Ghada Jehad, an Egyptian feminist, emphasized the seriousness of sexual harassment, its widespread occurrence in Egypt, and the urgent need to address it. Jehad stated that, until 2005, harassment was not defined as a gender-based problem faced by Egyptian women. However, political activists and journalists were sexually harassed by paid assailants during what was known as ‘Black Wednesday.’ It was a turning point in shaping and internalising the definition within human rights circles. This incident also influenced movements and initiatives to combat harassment and violence against women. “Fear of shame, scandal, or murder have been preventing women from acting,” Jihad said.

Jehad believes the main problem lies in a society that stigmatises women and blames them. “Often, society is on the perpetrator’s side, refusing to punish him or acknowledge the act,” Gehad added.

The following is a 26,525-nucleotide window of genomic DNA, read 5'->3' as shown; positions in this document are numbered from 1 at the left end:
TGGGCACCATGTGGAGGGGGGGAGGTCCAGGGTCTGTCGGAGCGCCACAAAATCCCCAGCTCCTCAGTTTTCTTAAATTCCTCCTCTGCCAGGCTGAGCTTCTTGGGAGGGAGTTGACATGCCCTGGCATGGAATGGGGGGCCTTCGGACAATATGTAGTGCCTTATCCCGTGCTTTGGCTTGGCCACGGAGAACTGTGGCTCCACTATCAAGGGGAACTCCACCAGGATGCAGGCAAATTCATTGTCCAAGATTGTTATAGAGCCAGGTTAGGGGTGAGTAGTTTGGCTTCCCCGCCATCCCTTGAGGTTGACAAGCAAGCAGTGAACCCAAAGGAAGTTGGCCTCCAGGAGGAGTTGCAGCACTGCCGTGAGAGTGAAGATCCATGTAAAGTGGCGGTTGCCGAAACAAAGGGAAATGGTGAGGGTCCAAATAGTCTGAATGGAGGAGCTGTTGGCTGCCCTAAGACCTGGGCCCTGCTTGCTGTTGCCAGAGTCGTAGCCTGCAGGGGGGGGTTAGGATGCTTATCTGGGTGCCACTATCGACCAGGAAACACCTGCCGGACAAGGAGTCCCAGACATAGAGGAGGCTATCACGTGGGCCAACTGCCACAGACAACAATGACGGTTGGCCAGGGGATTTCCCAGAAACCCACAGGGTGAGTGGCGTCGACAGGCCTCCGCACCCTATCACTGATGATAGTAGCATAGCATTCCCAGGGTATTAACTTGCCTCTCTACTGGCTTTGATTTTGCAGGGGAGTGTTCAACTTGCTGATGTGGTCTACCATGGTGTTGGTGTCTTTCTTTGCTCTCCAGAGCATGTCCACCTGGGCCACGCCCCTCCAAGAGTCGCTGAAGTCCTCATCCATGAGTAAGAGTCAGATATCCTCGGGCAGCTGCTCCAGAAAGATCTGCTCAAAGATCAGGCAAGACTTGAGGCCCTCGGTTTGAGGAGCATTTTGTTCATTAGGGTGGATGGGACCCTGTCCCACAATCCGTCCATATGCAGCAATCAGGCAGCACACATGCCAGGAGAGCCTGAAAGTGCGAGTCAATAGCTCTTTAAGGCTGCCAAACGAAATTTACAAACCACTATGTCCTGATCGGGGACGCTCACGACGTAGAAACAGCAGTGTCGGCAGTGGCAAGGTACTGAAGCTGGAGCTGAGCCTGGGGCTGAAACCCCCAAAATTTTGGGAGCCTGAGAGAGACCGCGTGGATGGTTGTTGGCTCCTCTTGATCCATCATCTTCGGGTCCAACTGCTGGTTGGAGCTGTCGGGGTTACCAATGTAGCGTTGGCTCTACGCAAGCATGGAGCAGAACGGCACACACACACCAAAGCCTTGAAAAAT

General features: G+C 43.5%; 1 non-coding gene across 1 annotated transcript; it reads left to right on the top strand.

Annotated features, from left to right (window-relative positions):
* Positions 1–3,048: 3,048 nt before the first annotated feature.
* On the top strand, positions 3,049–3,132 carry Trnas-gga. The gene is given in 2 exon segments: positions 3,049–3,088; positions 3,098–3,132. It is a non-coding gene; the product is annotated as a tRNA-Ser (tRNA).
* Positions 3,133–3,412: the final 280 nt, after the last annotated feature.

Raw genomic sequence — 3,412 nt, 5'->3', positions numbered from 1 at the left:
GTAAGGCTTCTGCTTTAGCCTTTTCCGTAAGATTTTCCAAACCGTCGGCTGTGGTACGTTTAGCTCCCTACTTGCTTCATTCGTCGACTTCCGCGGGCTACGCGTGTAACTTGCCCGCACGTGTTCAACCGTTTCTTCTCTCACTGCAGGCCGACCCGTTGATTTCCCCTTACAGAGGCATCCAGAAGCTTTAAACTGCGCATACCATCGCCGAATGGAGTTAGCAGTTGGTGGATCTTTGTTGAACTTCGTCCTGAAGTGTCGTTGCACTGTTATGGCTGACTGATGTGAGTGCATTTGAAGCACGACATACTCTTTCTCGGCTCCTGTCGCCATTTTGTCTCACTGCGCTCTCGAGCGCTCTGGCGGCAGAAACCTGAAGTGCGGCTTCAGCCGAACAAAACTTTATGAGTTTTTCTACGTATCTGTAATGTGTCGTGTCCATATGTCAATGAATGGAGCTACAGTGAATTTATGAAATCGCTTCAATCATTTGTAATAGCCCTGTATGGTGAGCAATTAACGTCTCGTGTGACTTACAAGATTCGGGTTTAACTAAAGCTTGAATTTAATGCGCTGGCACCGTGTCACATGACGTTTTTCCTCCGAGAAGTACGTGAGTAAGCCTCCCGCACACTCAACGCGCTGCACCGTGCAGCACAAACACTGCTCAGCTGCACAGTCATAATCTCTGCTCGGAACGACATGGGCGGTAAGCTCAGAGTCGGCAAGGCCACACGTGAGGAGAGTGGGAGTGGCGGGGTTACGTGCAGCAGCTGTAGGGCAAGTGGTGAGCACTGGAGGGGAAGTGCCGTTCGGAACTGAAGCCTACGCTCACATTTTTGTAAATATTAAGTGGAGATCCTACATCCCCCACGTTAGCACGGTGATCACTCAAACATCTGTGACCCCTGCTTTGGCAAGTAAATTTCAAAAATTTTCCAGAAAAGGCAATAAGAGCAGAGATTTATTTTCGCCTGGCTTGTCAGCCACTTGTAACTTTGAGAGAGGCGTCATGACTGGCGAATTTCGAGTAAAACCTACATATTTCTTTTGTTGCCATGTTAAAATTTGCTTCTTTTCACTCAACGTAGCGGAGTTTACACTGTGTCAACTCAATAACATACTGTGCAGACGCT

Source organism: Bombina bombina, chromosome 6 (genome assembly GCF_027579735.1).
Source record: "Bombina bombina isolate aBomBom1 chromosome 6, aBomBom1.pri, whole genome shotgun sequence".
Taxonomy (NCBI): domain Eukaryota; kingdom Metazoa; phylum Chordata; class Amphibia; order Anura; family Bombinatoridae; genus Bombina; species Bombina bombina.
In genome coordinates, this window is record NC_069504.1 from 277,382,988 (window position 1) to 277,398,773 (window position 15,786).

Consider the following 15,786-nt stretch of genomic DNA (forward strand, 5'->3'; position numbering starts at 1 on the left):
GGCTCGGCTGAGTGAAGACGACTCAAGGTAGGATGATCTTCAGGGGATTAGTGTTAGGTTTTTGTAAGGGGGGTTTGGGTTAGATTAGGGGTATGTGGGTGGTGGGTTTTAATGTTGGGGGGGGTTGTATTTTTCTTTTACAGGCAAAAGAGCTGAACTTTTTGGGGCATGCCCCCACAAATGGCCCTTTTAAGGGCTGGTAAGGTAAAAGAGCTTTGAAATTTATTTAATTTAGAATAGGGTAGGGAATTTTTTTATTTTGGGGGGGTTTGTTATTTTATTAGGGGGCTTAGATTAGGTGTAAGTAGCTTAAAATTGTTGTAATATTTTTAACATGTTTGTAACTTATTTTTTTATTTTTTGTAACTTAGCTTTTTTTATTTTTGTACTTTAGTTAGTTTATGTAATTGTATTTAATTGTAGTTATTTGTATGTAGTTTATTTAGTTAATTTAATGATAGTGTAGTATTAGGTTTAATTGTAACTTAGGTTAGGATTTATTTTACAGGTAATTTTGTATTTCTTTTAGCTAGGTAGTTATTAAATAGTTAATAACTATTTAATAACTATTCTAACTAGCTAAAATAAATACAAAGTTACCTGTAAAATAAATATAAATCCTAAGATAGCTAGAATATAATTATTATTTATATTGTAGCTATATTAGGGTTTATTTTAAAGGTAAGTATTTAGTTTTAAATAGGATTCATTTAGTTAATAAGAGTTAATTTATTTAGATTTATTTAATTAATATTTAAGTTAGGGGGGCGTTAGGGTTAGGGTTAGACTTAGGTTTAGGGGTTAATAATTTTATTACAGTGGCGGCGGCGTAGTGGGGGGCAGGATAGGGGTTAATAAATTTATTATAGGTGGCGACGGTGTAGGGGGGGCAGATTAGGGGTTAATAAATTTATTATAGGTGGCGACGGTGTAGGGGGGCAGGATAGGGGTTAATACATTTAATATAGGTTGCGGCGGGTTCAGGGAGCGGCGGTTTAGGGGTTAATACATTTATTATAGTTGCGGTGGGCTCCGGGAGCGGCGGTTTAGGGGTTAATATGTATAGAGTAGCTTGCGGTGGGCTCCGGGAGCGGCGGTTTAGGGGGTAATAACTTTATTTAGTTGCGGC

In a statement issued in 2018, al-Azhar stressed that “the criminalisation of harassment and harassers must be absolute, regardless of any condition or context.”

Al-Azhar rejected any attempt to blame women for sexual harassment. According to it, such an attempt “expresses a misunderstanding of how harassment infringes on women’s privacy, freedom, and dignity.” Al-Azhar called for enforcing laws that criminalise harassment and raise awareness of the forms of harassment and its dangers.

Similarly, the Coptic Church in Egypt views harassment as “wrong behaviour and a serious moral deviation”. According to the church, it is “a sin, and God hates sin, but He is allowed to forgive if the sinner repents and turns from his sinful path and asks for forgiveness.”

However, some clerics still blame harassment on women. For example, Egyptian Sheikh Abdullah Rushdy says: “Harassment should not stop at the harasser and his crime, but we must address the causes. Treating explicit clothing as a cause. It violates both Sharia and traditions.”

Rushdy wrote in a Facebook post: “Whoever showed off her body in obscene clothes in front of young people full of desire and poverty-stricken is an accomplice.”

Fanack Water Palestine